All you need to know about angular cheilitis
The technical term for the areas affected are the labial commissures. The commissures refer to the two corners of the mouth, where the upper and lower lips connect. Angular cheilitis is inflammation, including redness, swelling, and pain at one or both commissures.
The inflammation associated with angular cheilitis may extend onto the lips or skin of the face slightly, but it is primarily confined to the corners of the mouth.
- Angular cheilitis is not a disease but a symptom of something else.
- Excess moisture on the lips or mouth can lead to the condition.
- Anyone of any age can develop angular cheilitis.
- Treatment involves addressing the underlying cause quickly.
What is angular cheilitis?
Angular cheilitis affects the corners of the mouth.
Image credit: James Heilman, MD, (2009, November 8)
Angular cheilitis is sometimes called angular stomatitis, cheilosis, or perleche. Simply put, angular cheilitis is a pain in the corners of the mouth.
Angular cheilitis itself does not spread beyond the corners of the mouth. If it is infected and left untreated, however, the infection can spread.
Due to the risk of infection, a doctor should determine the cause of the inflammation, so it is treated correctly.
What are the symptoms?
Symptoms of angular cheilitis include:
- red or purple spots around the corners of the lips
- swelling or cracking at the corners of the lips
- pain and burning at the corners of the mouth
- dry, chapped lips around the corners of the mouth
What causes angular cheilitis?
Angular cheilitis may not always have an obvious cause. It may be related to skin staying moist for too long.
In some cases, there is no clear cause of angular cheilitis. Often, however, angular cheilitis begins when the corners of the mouth stay moist for too long. When the saliva evaporates, dryness and irritation begin. People may then lick their lips to try to ease the dryness and irritation, creating more moisture. And so it goes on.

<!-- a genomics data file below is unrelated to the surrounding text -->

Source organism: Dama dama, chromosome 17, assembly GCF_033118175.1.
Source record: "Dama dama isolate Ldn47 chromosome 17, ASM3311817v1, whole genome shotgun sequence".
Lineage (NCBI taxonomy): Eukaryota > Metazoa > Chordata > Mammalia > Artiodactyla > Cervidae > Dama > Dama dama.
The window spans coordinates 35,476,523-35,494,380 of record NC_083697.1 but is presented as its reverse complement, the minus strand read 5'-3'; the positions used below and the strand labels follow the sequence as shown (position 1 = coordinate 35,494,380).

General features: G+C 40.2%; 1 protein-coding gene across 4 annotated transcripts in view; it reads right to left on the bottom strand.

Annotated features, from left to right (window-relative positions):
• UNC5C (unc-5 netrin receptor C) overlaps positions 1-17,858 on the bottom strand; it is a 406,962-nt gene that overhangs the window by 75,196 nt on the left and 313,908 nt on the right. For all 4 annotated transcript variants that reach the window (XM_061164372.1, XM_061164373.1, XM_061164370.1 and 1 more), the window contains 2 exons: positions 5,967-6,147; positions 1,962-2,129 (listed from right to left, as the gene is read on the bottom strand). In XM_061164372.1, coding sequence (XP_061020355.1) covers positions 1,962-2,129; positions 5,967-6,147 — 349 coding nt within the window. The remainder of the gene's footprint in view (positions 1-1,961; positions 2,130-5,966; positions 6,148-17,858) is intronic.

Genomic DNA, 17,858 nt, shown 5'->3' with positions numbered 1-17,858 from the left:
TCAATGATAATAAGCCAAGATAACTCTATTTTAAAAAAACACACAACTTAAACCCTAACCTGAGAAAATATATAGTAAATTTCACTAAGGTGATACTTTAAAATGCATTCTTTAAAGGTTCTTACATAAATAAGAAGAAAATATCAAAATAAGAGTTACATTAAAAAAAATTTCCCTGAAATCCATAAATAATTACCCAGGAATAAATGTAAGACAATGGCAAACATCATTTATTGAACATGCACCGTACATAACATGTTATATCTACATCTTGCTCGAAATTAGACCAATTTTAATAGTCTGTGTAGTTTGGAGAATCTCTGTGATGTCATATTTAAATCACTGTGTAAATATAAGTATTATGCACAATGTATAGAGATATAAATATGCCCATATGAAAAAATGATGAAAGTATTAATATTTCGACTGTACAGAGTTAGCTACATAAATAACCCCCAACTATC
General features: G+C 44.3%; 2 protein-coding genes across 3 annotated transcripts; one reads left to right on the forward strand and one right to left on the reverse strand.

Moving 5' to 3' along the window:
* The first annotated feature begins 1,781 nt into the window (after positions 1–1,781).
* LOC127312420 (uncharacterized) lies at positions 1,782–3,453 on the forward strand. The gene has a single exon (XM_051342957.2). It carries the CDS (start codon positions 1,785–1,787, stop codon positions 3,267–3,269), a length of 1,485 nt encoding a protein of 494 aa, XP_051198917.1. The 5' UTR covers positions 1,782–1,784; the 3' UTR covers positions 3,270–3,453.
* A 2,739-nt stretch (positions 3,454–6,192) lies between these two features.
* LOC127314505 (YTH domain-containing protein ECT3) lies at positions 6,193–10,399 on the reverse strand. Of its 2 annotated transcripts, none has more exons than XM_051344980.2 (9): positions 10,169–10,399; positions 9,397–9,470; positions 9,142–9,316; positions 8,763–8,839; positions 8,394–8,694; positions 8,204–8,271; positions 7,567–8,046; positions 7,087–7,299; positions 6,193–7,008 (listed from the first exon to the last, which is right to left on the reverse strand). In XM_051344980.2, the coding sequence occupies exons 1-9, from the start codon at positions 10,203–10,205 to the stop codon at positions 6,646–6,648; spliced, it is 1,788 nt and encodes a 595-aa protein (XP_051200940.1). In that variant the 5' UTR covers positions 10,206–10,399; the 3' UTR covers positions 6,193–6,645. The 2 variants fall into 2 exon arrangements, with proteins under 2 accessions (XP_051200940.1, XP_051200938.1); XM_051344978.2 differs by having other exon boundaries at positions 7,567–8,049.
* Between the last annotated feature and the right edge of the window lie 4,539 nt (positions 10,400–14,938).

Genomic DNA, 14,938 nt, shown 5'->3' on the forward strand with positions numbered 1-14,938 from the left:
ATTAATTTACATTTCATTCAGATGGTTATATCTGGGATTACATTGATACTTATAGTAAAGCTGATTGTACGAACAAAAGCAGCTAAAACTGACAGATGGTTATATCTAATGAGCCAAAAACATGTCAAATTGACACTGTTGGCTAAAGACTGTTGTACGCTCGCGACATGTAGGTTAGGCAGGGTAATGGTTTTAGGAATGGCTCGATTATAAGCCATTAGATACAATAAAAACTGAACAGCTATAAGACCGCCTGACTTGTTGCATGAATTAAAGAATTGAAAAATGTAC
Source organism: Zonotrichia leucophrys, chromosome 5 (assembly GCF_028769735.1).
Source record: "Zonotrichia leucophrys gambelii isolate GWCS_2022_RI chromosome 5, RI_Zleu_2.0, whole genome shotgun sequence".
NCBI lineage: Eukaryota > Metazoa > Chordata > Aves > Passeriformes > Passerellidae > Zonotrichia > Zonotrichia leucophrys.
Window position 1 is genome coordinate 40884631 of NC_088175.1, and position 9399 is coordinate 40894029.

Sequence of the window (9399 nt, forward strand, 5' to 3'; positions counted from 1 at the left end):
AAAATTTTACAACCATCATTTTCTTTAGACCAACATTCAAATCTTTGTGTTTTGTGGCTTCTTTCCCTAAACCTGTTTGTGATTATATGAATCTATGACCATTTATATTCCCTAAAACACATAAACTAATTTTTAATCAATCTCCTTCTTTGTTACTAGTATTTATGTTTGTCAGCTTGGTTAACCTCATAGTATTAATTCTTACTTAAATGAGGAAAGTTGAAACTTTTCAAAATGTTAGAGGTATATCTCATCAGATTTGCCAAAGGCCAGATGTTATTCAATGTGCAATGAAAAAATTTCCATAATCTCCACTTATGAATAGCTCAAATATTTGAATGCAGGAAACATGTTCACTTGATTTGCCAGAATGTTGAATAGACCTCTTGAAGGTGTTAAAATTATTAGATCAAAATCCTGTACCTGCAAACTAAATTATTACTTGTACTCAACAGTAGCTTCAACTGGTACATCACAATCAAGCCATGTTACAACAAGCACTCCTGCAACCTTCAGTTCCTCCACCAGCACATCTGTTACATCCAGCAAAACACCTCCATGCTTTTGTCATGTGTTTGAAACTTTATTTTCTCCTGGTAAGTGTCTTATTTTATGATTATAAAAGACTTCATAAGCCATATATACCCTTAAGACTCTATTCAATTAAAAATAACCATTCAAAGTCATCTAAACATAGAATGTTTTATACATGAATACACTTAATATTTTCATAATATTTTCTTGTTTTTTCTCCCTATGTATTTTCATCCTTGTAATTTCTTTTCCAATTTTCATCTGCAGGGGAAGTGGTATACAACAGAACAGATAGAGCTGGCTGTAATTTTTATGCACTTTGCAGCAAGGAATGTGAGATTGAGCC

The areas where the irritation is may crack open or peel and can sometimes bleed. In some cases, the dry, cracked skin allows an infection to get in.
One common infection is caused by candida or yeast that can make the area itch or burn.
Common bacterial infections, including staph and strep, can also occur. Or there may be multiple infections. For instance, a person with angular cheilitis might have a yeast infection that becomes infected with staph.
Rubbing or licking the infected area can make it worse, intensifying the pain.
Risk factors for angular cheilitis
Most people with angular cheilitis have at least one risk factor, and this is often diabetes.
Diabetes can weaken the immune system, making it more vulnerable to the yeast infections associated with angular cheilitis.
Many people with diabetes develop skin problems, including infections. Diabetes can also damage the gums and teeth, leading to tooth loss and dentures, and further increasing the risk of developing angular cheilitis.
Other risk factors for angular cheilitis include:
- Excess saliva coming into contact with the skin: This can be due to frequent lip-licking or because of lip and mouth shape. People whose upper lip hangs over the lower lip may develop angular cheilitis.
- A weak immune system: Due to HIV/AIDS, chemotherapy, taking drugs that harm the immune system, and some illnesses.